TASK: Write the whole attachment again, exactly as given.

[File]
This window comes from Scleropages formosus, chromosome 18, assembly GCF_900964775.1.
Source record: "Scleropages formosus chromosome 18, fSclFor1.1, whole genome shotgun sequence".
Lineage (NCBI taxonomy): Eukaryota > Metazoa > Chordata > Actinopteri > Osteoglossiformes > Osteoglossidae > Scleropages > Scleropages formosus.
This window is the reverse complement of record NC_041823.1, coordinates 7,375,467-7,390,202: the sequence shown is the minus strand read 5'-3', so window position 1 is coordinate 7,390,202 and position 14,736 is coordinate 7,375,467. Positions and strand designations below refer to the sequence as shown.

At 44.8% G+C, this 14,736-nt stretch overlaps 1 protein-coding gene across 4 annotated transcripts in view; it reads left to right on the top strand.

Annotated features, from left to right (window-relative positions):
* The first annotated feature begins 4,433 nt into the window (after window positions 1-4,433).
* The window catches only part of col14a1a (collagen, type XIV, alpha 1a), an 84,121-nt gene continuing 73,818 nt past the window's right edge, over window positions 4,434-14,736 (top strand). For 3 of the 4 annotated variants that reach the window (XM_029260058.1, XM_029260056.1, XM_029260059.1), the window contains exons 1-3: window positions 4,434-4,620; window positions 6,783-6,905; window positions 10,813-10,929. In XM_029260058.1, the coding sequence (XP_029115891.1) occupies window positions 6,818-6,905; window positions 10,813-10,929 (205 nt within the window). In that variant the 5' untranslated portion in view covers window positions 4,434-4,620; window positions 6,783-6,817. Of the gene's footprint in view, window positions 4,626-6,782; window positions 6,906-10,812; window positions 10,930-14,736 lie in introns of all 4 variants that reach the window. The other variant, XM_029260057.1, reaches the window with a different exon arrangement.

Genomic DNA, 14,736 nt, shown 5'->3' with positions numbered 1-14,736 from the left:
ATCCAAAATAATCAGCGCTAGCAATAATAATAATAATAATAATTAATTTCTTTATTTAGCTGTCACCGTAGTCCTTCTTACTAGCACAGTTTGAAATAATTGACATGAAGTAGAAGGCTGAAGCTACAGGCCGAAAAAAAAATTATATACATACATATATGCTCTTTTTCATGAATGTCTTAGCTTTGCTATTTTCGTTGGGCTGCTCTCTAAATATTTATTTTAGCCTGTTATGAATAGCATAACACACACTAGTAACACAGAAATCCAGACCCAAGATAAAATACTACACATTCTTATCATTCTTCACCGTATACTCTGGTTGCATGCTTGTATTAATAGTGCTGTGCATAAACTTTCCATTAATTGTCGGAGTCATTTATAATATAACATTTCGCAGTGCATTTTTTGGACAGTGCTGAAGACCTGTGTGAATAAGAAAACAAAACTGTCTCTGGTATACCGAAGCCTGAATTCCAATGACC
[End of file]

This window comes from Scleropages formosus, chromosome 18, assembly GCF_900964775.1.
Source record: "Scleropages formosus chromosome 18, fSclFor1.1, whole genome shotgun sequence".
Lineage (NCBI taxonomy): Eukaryota > Metazoa > Chordata > Actinopteri > Osteoglossiformes > Osteoglossidae > Scleropages > Scleropages formosus.
This window is the reverse complement of record NC_041823.1, coordinates 7,375,467-7,390,202: the sequence shown is the minus strand read 5'-3', so window position 1 is coordinate 7,390,202 and position 14,736 is coordinate 7,375,467. Positions and strand designations below refer to the sequence as shown.

At 44.8% G+C, this 14,736-nt stretch overlaps 1 protein-coding gene across 4 annotated transcripts in view; it reads left to right on the top strand.

Annotated features, from left to right (window-relative positions):
* The first annotated feature begins 4,433 nt into the window (after window positions 1-4,433).
* The window catches only part of col14a1a (collagen, type XIV, alpha 1a), an 84,121-nt gene continuing 73,818 nt past the window's right edge, over window positions 4,434-14,736 (top strand). For 3 of the 4 annotated variants that reach the window (XM_029260058.1, XM_029260056.1, XM_029260059.1), the window contains exons 1-3: window positions 4,434-4,620; window positions 6,783-6,905; window positions 10,813-10,929. In XM_029260058.1, the coding sequence (XP_029115891.1) occupies window positions 6,818-6,905; window positions 10,813-10,929 (205 nt within the window). In that variant the 5' untranslated portion in view covers window positions 4,434-4,620; window positions 6,783-6,817. Of the gene's footprint in view, window positions 4,626-6,782; window positions 6,906-10,812; window positions 10,930-14,736 lie in introns of all 4 variants that reach the window. The other variant, XM_029260057.1, reaches the window with a different exon arrangement.

Genomic DNA, 14,736 nt, shown 5'->3' with positions numbered 1-14,736 from the left:
ATCCAAAATAATCAGCGCTAGCAATAATAATAATAATAATAATTAATTTCTTTATTTAGCTGTCACCGTAGTCCTTCTTACTAGCACAGTTTGAAATAATTGACATGAAGTAGAAGGCTGAAGCTACAGGCCGAAAAAAAAATTATATACATACATATATGCTCTTTTTCATGAATGTCTTAGCTTTGCTATTTTCGTTGGGCTGCTCTCTAAATATTTATTTTAGCCTGTTATGAATAGCATAACACACACTAGTAACACAGAAATCCAGACCCAAGATAAAATACTACACATTCTTATCATTCTTCACCGTATACTCTGGTTGCATGCTTGTATTAATAGTGCTGTGCATAAACTTTCCATTAATTGTCGGAGTCATTTATAATATAACATTTCGCAGTGCATTTTTTGGACAGTGCTGAAGACCTGTGTGAATAAGAAAACAAAACTGTCTCTGGTATACCGAAGCCTGAATTCCAATGACC